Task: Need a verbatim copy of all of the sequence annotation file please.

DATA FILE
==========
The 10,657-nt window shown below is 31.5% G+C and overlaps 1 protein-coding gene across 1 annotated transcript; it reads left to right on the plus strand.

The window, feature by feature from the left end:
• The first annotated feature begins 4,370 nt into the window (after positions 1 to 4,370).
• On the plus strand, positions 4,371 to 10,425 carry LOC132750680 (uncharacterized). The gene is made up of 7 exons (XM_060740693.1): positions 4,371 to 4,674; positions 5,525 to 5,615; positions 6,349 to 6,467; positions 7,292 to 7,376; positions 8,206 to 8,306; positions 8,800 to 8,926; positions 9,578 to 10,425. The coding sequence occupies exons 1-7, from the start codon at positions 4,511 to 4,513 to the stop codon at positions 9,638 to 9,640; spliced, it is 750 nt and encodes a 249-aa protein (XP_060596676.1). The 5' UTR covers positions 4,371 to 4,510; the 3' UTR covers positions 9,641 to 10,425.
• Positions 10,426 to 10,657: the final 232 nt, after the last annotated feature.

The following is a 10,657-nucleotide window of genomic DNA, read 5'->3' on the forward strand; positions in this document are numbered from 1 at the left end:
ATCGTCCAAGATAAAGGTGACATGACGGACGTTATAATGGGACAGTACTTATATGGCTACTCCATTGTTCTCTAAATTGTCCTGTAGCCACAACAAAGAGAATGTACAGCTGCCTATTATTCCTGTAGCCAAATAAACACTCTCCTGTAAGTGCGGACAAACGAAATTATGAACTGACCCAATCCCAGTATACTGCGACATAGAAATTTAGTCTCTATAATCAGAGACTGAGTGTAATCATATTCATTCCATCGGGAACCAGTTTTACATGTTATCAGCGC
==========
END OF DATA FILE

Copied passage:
The 10,657-nt window shown below is 31.5% G+C and overlaps 1 protein-coding gene across 1 annotated transcript; it reads left to right on the plus strand.

The window, feature by feature from the left end:
• The first annotated feature begins 4,370 nt into the window (after positions 1 to 4,370).
• On the plus strand, positions 4,371 to 10,425 carry LOC132750680 (uncharacterized). The gene is made up of 7 exons (XM_060740693.1): positions 4,371 to 4,674; positions 5,525 to 5,615; positions 6,349 to 6,467; positions 7,292 to 7,376; positions 8,206 to 8,306; positions 8,800 to 8,926; positions 9,578 to 10,425. The coding sequence occupies exons 1-7, from the start codon at positions 4,511 to 4,513 to the stop codon at positions 9,638 to 9,640; spliced, it is 750 nt and encodes a 249-aa protein (XP_060596676.1). The 5' UTR covers positions 4,371 to 4,510; the 3' UTR covers positions 9,641 to 10,425.
• Positions 10,426 to 10,657: the final 232 nt, after the last annotated feature.

The following is a 10,657-nucleotide window of genomic DNA, read 5'->3' on the forward strand; positions in this document are numbered from 1 at the left end:
ATCGTCCAAGATAAAGGTGACATGACGGACGTTATAATGGGACAGTACTTATATGGCTACTCCATTGTTCTCTAAATTGTCCTGTAGCCACAACAAAGAGAATGTACAGCTGCCTATTATTCCTGTAGCCAAATAAACACTCTCCTGTAAGTGCGGACAAACGAAATTATGAACTGACCCAATCCCAGTATACTGCGACATAGAAATTTAGTCTCTATAATCAGAGACTGAGTGTAATCATATTCATTCCATCGGGAACCAGTTTTACATGTTATCAGCGC